The Celtics have been a difficult out for the Warriors during the Brad Stevens Era, losing six of nine but only being blown out twice, and Thursday was not one of those nights. The box score will tell you the shooting and rebounding problems, but the Warriors had that lead and didn’t hold it. Or, to be accurate, the Celtics had that deficit and refused to let it destroy them.

Which is exactly the kind of team you, the fully licensed Warrior fan, want to watch play your team in the NBA Finals. You want to see them genuinely challenged, forced to win outside their comfort zone, induced to show their greatness in the highest of high leverage situations.

At least we think that’s what you want. Maybe you prefer blowouts so you can drink and go to the bathroom without care or fear. After all, the Warriors have taught the area the true meaning of front-running by being in front so often.

But the Celtics play a level of defense typically reserved for the San Antonio Spurs, and yes, the Warriors. They have a spiky exoskeleton that the acquisition of Kyrie Irving has actually enhanced, and Jaylen Brown and Jayson Tatum give them a gifted precocity that fits well with veterans like Al Horford and Marcus Morris, and Boston’s overall youth (they are fifth youngest, while Golden State is third-oldest) ought to make them a more difficult conundrum than Cleveland or any other team in either conference.

They are not yet the superior team; that remains to be proven, and betting against the Warriors requires a level of irrational bravery left only for the truly self-destructive.

But they are, as we sit this evening, the team the Warriors will have to work hardest to finish, because on a night when they had the chance to do so, they didn’t. In other words, the fight for a third ring still goes through Oakland, but it looks more and more like a one-stop through Boston.

And as much as you may hate thinking about it, you’ll almost certainly remember, and savor, a Celtics-Warriors final more than another round of Cavs-on-the-half-shell.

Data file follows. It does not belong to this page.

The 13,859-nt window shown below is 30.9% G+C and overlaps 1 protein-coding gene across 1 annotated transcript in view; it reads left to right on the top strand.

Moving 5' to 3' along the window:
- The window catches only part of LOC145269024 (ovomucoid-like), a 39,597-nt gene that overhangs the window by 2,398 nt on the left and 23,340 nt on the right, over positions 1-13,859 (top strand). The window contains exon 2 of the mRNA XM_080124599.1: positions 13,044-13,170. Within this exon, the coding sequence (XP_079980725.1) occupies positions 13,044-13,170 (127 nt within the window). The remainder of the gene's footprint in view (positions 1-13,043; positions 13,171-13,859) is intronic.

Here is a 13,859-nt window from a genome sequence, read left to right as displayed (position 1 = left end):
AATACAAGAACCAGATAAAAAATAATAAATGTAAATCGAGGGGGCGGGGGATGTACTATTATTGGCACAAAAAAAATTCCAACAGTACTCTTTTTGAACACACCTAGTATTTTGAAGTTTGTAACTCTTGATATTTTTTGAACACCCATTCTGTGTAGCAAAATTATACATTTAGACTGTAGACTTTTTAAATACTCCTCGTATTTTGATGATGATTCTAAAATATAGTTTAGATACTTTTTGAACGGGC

Three reasons Draymond Green is the perfect college professor

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AP

Three reasons Draymond Green is the perfect college professor

Programming note: Warriors-Celtics coverage starts today at 4 p.m. on NBC Sports Bay Area and streaming live right here 

Draymond Green spoke to a group of students at Harvard Thursday on the subject of leadership, and if you find that incongruous, shame on you.
 
I mean, who else would you want as a college professor?
 
Green has led, and been led. He has learned, and he has taught. He has certainly lectured, as any teammate, official and media member will testify. He’d be a hell of a teacher, and the subject almost doesn’t matter.
 
For one, homework would be different, as in I’d bet there would be no written work. I don’t see Prof. Day-Day poring over essays about the Industrial Revolution, M-theory or pre-Raphaelite art. Not even the history of Basketball-Reference.com.

For two, having tenured faculty audit his classes may find his choice of rhetoric a little strident, as in “What the ---- were you thinking, dude?” is not typically approved instructional methodology.
 
And three, nobody would get a grade. Green would mark every exam with a “35,” as in his draft position, and besides, the exams would be students arguing with each other over whether that was a foul or a no-call, and who pulled the better face when the call was made. He’d give either an approving nod or give the loser a second technical foul and kick him or her out of class.
 
But it would be a hell of a class. Not at Harvard, of course, because Green probably would want to teach a school that could better use his brand of wisdom, and Harvard kids already have a healthy lead off third base. He’d want his students to make Harvard students cry, you can just tell.
 
But wouldn’t he look perfectly Draymond in a cap and gown on graduation day, pulling a bottle out of his sleeve to make the valedictory speeches less painful. “Damn, dude,” you could hear him yell. “Peaking?”